#6 is a toughy. Why do so many women avoid confrontation?
Growing up a shy kid, I, too, had to overcome this one. Once you get the hang of it, it gets easier. It's about standing your ground and backing up your argument. Most importantly, learning not to apologize for your position. Plus, the trick is picking the right battles. There are some people with whom a confrontation is never worth the words or energy.

Ruth Seitelman

The issues I have to overcome are items #5 with a touch of #6.

Number 5, going above and beyond the call of duty, has its origins in parenting. Yes, I was one of those mothers who 'helped' a bit too much for many good reasons. The behavior was also rewarded at work where dealing with clients (internal or external) going the extra step was expected. I have found that on a personal level it may come across as overbearing. I admit to an extrovert tendency and have to think hard and stop myself. I am still learning.

Number 6, avoid face-to-face confrontations. I do not like confrontation in general. Discussions and differences of opinions are fine but confrontation is just foreign to me. And yes, I need to deal with it.

Number 4, I only do this for the children and grandchildren. I go to events that I am not necessarily thrilled with because it is important to them that I am there and I do want to support them. So to me this one doesn't count.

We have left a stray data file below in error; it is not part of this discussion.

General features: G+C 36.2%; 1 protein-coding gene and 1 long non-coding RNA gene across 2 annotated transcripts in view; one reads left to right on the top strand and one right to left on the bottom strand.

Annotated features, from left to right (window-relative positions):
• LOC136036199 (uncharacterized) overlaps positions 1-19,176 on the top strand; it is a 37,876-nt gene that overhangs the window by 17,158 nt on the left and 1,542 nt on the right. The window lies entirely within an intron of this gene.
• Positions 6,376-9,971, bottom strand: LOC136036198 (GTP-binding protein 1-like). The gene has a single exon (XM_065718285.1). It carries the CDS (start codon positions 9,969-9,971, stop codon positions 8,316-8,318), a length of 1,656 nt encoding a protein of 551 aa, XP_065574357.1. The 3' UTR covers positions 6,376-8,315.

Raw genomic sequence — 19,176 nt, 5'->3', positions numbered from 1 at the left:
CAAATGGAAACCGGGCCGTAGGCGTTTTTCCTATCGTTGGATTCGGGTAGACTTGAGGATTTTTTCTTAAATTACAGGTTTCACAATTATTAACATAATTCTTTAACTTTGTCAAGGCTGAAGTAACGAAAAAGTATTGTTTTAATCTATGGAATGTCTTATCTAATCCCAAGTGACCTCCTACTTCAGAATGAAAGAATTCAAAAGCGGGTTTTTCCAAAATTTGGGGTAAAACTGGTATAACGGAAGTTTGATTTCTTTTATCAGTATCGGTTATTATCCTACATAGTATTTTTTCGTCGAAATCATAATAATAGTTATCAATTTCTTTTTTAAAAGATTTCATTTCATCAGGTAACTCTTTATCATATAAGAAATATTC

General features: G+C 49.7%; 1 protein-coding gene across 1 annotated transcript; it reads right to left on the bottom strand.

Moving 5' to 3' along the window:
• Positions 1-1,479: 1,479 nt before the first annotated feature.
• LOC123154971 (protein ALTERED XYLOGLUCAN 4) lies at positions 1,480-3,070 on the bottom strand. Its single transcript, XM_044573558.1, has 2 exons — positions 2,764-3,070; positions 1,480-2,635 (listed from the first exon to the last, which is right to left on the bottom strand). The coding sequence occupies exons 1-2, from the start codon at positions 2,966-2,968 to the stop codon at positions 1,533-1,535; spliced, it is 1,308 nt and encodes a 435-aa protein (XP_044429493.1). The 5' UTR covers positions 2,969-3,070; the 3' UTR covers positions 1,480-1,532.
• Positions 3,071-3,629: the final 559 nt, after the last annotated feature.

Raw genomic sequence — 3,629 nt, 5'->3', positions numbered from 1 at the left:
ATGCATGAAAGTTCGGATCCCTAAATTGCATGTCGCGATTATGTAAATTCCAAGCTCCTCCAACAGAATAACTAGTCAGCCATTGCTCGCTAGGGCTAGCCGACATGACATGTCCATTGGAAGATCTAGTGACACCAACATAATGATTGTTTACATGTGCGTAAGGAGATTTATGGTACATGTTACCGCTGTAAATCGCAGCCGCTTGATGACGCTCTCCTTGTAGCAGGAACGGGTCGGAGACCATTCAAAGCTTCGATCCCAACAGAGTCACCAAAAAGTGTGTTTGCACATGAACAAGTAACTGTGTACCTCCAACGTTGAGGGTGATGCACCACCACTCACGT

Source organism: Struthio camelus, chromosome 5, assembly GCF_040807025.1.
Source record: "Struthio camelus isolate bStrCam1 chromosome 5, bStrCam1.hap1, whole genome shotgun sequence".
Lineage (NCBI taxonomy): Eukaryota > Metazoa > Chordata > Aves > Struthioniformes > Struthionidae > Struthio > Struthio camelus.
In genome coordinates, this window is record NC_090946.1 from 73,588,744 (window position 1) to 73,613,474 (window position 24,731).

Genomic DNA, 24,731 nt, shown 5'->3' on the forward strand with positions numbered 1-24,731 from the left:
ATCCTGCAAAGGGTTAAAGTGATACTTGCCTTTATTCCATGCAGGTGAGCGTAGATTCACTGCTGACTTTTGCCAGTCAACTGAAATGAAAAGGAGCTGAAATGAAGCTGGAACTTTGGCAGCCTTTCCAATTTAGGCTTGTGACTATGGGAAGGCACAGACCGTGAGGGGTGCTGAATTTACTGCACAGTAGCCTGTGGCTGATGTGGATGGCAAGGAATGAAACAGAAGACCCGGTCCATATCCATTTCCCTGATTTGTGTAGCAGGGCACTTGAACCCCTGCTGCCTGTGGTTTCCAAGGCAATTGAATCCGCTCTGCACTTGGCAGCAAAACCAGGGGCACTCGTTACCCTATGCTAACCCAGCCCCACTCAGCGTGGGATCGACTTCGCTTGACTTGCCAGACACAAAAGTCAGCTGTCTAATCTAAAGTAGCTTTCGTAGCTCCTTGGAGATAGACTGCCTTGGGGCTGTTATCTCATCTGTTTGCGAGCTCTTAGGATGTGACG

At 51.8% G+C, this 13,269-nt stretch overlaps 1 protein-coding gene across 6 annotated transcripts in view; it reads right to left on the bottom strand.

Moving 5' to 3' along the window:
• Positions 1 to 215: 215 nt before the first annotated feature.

Thanks Luci for a great article. I love the way you make me think about things that are basic.


I honestly think "should" is often one of the ugliest (and overused) words in the English language. People telling you what you "should" do, feeling like you "should have" done something, etc. Now whenever I hear myself say 'the word', I catch myself and redirect. As for #5, I sometimes feel like that is actually part of my DNA (LOL). And I actually did #4 a few times over the holidays and was "punished" for it by my family. Oh well, I made a choice. Thanks for a really good article. Keep them coming!

Luci Weston

I wrote this quiz because I suffered for a long time with GTSS. My most difficult issue to overcome was #4, with #9 a close second. At first, I had a lot of guilt for turning down invitations to big and small events alike. I used to accept even if it didn't fit my schedule, I wasn't interested in attending, I hardly knew the person, etc. This sapped my energy and I was continuously overbooked.

One day, at a party for a distant relative, two things became obvious: 1. I was invited out of obligation, 2. she was looking to fill the gift table. Not only did I waste my day, pass on a luncheon with a friend, I also spent additional time shopping for a gift, then I got sick on the food! Message heard loud and clear...time to do what was right for me. Now, I check my calendar and my gut to see if I want to attend before accepting. If I do, I go; if I don't (for any reason), I say no...No muss, no fuss, no excuses, no guilt. Everyone is busy, being selective with your time is a necessary part of taking care of oneself.

As for #9, "What permanent record, where?" LOL! Just get out there and live, say what you want, be who you want to be, and do what you want to do. There is no "good or bad girl" policeman on duty to check your behavior. Have a blast and enjoy the ride doing whatever makes you happy (and I don't mean robbing a bank -- then you will end up in the back seat of a patrol car!).